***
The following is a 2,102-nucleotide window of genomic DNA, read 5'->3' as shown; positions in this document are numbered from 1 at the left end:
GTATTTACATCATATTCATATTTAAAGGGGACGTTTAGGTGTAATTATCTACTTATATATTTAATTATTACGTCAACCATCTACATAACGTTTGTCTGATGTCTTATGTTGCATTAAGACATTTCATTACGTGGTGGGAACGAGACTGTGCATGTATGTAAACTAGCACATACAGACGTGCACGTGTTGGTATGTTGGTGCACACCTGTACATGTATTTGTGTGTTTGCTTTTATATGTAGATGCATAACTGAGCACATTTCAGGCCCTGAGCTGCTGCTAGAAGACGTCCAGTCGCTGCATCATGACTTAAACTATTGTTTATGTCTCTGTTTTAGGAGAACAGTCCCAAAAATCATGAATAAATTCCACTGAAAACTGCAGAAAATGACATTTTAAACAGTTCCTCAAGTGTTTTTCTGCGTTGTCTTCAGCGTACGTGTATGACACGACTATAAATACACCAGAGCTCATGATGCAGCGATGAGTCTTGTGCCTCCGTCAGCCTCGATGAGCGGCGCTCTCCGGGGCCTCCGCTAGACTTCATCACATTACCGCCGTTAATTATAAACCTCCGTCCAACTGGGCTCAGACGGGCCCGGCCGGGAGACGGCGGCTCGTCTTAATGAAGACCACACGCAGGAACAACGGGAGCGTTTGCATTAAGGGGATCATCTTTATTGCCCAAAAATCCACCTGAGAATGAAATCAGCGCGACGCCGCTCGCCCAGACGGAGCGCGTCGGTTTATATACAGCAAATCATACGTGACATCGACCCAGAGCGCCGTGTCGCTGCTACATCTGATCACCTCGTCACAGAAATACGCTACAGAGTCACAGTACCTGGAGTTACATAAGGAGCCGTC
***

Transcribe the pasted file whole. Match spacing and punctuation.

The following is a 2,102-nucleotide window of genomic DNA, read 5'->3' as shown; positions in this document are numbered from 1 at the left end:
GTATTTACATCATATTCATATTTAAAGGGGACGTTTAGGTGTAATTATCTACTTATATATTTAATTATTACGTCAACCATCTACATAACGTTTGTCTGATGTCTTATGTTGCATTAAGACATTTCATTACGTGGTGGGAACGAGACTGTGCATGTATGTAAACTAGCACATACAGACGTGCACGTGTTGGTATGTTGGTGCACACCTGTACATGTATTTGTGTGTTTGCTTTTATATGTAGATGCATAACTGAGCACATTTCAGGCCCTGAGCTGCTGCTAGAAGACGTCCAGTCGCTGCATCATGACTTAAACTATTGTTTATGTCTCTGTTTTAGGAGAACAGTCCCAAAAATCATGAATAAATTCCACTGAAAACTGCAGAAAATGACATTTTAAACAGTTCCTCAAGTGTTTTTCTGCGTTGTCTTCAGCGTACGTGTATGACACGACTATAAATACACCAGAGCTCATGATGCAGCGATGAGTCTTGTGCCTCCGTCAGCCTCGATGAGCGGCGCTCTCCGGGGCCTCCGCTAGACTTCATCACATTACCGCCGTTAATTATAAACCTCCGTCCAACTGGGCTCAGACGGGCCCGGCCGGGAGACGGCGGCTCGTCTTAATGAAGACCACACGCAGGAACAACGGGAGCGTTTGCATTAAGGGGATCATCTTTATTGCCCAAAAATCCACCTGAGAATGAAATCAGCGCGACGCCGCTCGCCCAGACGGAGCGCGTCGGTTTATATACAGCAAATCATACGTGACATCGACCCAGAGCGCCGTGTCGCTGCTACATCTGATCACCTCGTCACAGAAATACGCTACAGAGTCACAGTACCTGGAGTTACATAAGGAGCCGTC